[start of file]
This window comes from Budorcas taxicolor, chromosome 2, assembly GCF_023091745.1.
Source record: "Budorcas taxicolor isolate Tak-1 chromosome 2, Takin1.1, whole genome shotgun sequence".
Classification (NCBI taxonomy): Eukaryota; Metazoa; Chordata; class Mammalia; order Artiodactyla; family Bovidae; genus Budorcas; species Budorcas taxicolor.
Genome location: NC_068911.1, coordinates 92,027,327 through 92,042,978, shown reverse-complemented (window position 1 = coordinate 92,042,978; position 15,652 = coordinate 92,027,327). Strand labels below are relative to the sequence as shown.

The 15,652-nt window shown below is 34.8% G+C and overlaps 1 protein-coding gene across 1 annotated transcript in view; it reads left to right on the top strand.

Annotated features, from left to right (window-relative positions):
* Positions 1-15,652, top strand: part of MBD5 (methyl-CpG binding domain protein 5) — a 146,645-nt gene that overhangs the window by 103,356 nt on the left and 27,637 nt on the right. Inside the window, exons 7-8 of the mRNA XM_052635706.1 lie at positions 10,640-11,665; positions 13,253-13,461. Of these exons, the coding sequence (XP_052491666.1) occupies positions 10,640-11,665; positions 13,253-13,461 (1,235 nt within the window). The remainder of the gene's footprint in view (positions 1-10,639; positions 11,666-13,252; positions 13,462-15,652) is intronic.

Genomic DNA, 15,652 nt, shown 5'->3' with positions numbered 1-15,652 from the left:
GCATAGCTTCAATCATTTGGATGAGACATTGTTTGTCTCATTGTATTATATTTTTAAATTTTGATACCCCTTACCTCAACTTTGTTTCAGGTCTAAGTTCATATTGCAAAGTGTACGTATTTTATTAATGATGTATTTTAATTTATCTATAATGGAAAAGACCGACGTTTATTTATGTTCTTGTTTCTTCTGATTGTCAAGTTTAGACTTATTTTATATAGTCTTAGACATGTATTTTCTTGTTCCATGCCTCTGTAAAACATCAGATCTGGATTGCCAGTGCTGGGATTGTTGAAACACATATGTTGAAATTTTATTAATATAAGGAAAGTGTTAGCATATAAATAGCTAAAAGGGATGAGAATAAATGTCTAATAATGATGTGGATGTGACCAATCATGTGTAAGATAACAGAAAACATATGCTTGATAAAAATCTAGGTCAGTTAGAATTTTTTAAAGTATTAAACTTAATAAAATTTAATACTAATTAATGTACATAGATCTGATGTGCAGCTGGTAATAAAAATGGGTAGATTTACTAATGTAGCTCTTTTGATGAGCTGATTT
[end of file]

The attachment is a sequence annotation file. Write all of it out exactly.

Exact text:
This window comes from Budorcas taxicolor, chromosome 2, assembly GCF_023091745.1.
Source record: "Budorcas taxicolor isolate Tak-1 chromosome 2, Takin1.1, whole genome shotgun sequence".
Classification (NCBI taxonomy): Eukaryota; Metazoa; Chordata; class Mammalia; order Artiodactyla; family Bovidae; genus Budorcas; species Budorcas taxicolor.
Genome location: NC_068911.1, coordinates 92,027,327 through 92,042,978, shown reverse-complemented (window position 1 = coordinate 92,042,978; position 15,652 = coordinate 92,027,327). Strand labels below are relative to the sequence as shown.

The 15,652-nt window shown below is 34.8% G+C and overlaps 1 protein-coding gene across 1 annotated transcript in view; it reads left to right on the top strand.

Annotated features, from left to right (window-relative positions):
* Positions 1-15,652, top strand: part of MBD5 (methyl-CpG binding domain protein 5) — a 146,645-nt gene that overhangs the window by 103,356 nt on the left and 27,637 nt on the right. Inside the window, exons 7-8 of the mRNA XM_052635706.1 lie at positions 10,640-11,665; positions 13,253-13,461. Of these exons, the coding sequence (XP_052491666.1) occupies positions 10,640-11,665; positions 13,253-13,461 (1,235 nt within the window). The remainder of the gene's footprint in view (positions 1-10,639; positions 11,666-13,252; positions 13,462-15,652) is intronic.

Genomic DNA, 15,652 nt, shown 5'->3' with positions numbered 1-15,652 from the left:
GCATAGCTTCAATCATTTGGATGAGACATTGTTTGTCTCATTGTATTATATTTTTAAATTTTGATACCCCTTACCTCAACTTTGTTTCAGGTCTAAGTTCATATTGCAAAGTGTACGTATTTTATTAATGATGTATTTTAATTTATCTATAATGGAAAAGACCGACGTTTATTTATGTTCTTGTTTCTTCTGATTGTCAAGTTTAGACTTATTTTATATAGTCTTAGACATGTATTTTCTTGTTCCATGCCTCTGTAAAACATCAGATCTGGATTGCCAGTGCTGGGATTGTTGAAACACATATGTTGAAATTTTATTAATATAAGGAAAGTGTTAGCATATAAATAGCTAAAAGGGATGAGAATAAATGTCTAATAATGATGTGGATGTGACCAATCATGTGTAAGATAACAGAAAACATATGCTTGATAAAAATCTAGGTCAGTTAGAATTTTTTAAAGTATTAAACTTAATAAAATTTAATACTAATTAATGTACATAGATCTGATGTGCAGCTGGTAATAAAAATGGGTAGATTTACTAATGTAGCTCTTTTGATGAGCTGATTT